How a Septic System Works
The Mississippi Well Owner Network, a program of the Mississippi State University Extension Service, offers a variety of publications, workshops, and water sampling programs for the state’s rural residents. Most well owners also have on-site wastewater systems, which require maintenance. To learn more about septic systems, visit https://www.epa.gov/septic.
How to Take a Well Water Sample
If you utilize private well water as the source of your household drinking water, then you need to get it screened for bacterial contamination at least once a year. Today, we’re going to show you how to take a water sample for this screening. First, water sample bottles are available from your local Mississippi State University Extension office. They are sterile, sealed, and contain a small amount of sodium thiosulfate to dechlorinate the sample for a more accurate screening result. Choose the faucet that is closest to the well head. If a water hose is attached, remove it before taking the sample and try to avoid any dirty areas. Use a disinfecting wipe or alcohol type towelette or a paper towel wetted with a light bleach solution to kill any bacteria that may be present on the faucet. Allow the solution to dry before collecting the sample. Turn on the water full-force, and let it run for at least two minutes. After that time has passed, reduce the water flow to a small stream. Grab your bottle, unwrap the protective seal. Do not touch the inside of the bottle. Fill the water sample just above the hundred mL line, making sure you do not over-flow the bottle, which might rinse out the powder in the bottle. Screw the cap back on the bottle, and get it to the Mississippi Well Owner Network workshop or the lab as soon as possible, and definitely within 24 hours of collecting the sample.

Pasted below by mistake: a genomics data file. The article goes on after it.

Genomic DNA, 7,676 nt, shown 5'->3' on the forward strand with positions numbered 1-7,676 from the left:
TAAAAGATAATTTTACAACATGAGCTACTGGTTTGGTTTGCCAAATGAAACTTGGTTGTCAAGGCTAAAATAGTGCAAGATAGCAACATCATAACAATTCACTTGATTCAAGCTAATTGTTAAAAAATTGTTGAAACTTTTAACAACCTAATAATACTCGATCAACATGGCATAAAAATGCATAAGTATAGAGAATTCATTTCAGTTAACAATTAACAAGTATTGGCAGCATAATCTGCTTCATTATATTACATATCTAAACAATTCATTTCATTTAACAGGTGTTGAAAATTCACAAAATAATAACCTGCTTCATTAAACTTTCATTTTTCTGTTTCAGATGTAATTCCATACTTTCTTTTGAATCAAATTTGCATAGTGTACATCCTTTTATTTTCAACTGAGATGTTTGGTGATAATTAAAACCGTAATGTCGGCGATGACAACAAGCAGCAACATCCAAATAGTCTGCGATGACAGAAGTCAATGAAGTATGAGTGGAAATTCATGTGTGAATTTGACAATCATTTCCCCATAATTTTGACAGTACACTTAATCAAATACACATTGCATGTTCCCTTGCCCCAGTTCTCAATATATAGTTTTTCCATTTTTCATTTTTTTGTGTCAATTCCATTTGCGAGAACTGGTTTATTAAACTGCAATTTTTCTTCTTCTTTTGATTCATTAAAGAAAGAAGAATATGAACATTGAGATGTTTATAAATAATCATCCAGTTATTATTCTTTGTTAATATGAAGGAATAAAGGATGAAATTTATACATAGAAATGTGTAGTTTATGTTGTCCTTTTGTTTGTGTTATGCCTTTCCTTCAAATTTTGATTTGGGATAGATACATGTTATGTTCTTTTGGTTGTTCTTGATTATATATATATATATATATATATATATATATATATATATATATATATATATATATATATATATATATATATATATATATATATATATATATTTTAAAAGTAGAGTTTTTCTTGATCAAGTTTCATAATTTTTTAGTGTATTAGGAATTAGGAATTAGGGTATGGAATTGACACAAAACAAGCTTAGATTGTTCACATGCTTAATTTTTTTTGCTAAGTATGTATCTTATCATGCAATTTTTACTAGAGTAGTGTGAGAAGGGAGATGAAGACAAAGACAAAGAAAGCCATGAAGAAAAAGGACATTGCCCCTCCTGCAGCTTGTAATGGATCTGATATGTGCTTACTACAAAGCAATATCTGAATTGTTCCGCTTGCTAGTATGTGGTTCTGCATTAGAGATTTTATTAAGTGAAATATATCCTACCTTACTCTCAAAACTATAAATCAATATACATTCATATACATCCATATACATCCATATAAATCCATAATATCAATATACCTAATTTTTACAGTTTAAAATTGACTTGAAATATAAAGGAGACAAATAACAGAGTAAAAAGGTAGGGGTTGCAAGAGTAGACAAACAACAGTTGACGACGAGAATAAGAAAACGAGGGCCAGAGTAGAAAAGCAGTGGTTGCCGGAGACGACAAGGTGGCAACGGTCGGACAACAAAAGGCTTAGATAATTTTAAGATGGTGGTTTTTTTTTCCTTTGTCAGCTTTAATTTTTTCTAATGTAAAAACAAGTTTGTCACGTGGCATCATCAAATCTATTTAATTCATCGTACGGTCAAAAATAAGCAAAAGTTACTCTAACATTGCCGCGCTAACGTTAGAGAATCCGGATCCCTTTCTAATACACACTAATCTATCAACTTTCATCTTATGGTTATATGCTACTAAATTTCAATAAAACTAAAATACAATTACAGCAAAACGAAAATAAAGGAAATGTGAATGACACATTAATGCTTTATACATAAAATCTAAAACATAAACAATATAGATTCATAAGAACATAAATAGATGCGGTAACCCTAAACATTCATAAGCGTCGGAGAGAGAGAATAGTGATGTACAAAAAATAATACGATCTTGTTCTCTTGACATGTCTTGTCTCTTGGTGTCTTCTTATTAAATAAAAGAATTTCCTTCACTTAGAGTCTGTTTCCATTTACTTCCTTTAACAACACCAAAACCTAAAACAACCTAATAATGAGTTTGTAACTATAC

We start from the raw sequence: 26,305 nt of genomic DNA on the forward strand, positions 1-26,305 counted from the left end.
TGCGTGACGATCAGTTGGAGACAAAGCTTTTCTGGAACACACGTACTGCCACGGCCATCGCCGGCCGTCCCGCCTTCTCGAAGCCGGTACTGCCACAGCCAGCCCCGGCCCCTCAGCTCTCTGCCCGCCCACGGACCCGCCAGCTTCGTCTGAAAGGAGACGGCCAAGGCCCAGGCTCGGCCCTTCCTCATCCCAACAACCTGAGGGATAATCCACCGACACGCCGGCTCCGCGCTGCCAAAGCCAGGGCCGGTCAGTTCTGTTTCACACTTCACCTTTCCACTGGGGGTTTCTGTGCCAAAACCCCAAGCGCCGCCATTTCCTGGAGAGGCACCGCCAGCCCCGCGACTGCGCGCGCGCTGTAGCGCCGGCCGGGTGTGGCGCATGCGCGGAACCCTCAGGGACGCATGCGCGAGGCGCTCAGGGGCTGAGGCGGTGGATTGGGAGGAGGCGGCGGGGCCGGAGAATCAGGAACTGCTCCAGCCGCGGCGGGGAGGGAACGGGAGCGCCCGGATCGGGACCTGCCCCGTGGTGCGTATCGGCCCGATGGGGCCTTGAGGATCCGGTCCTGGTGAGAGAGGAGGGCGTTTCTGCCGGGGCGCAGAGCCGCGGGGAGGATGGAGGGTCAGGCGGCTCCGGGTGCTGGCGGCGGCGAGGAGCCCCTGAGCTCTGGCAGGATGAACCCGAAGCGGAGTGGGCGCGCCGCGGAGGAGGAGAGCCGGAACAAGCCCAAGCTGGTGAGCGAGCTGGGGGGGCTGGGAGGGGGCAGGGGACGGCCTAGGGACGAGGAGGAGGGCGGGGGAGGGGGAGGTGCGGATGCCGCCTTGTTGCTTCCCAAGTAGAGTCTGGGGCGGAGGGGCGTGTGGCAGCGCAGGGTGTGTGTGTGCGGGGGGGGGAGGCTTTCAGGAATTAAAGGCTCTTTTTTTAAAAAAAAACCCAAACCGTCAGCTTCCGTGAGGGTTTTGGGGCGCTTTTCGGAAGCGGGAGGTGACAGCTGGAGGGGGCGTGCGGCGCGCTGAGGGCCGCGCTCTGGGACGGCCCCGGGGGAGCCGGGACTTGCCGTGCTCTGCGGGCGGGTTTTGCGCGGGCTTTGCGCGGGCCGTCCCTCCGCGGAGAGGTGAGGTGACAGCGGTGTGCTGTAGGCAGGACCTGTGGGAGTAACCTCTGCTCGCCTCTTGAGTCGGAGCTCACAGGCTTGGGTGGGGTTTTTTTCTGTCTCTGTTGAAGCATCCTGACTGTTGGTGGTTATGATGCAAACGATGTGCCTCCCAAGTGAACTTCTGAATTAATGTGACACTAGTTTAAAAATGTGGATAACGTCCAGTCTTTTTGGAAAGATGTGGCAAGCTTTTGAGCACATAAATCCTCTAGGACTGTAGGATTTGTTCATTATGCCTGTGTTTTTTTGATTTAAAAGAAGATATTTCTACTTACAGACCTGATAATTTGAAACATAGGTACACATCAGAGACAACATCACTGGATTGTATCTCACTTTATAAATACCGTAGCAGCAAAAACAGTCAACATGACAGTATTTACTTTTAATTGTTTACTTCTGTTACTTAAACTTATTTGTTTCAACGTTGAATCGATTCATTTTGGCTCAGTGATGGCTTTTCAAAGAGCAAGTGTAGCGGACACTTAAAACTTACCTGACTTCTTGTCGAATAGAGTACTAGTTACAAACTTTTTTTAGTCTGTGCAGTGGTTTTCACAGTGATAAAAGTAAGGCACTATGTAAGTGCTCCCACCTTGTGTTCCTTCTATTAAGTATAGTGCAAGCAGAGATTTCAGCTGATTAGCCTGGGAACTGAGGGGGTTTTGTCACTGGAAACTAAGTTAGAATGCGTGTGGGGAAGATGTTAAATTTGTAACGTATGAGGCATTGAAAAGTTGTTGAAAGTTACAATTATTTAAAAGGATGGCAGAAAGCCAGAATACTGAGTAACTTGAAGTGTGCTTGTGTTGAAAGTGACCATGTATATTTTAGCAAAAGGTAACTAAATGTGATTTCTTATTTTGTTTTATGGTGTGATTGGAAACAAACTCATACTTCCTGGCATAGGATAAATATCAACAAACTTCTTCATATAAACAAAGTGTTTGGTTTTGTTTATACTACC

STARKVILLE, Miss. -- The Mississippi State University Extension Service is promoting a free water sampling campaign in seven Mississippi Delta counties.
Water samples will be analyzed for coliform bacteria and metals. Any Mississippi resident with a private well is eligible to participate. Test kits and detailed sampling instructions will be distributed on a first-come, first-served basis.
Participants can pick up sampling bottles April 26 to May 10 between 8 a.m. and 5 p.m. at the following MSU Extension county offices:
STARKVILLE, Miss. -- Mississippi homeowners with private wells have two opportunities to learn how to enhance the quality of their drinking water sources.
The Mississippi Well Owner Network, a program of the Mississippi State University Extension Service, will hold workshops at the Extension offices in Perry County July 15 and at the East Central Community Center in Jackson County July 29. Each workshop begins at 6 p.m.
Private well workshops in four counties this spring will help homeowners improve their drinking water sources.
Private water well owners in Mississippi can get their water screened for bacteria and learn more about how to manage, operate and protect their wells during several upcoming virtual workshops.
Turning on a water faucet typically produces a clear and safe product. If that doesn’t happen, there’s trouble.
Not all water is so delicious that people ask for it to be carried across state lines.
Kate Lartigue of Poplarville is particularly pleased to share her water after attending a Mississippi Well Owner Network workshop offered by the Mississippi State University Extension Service and the Private Well Class.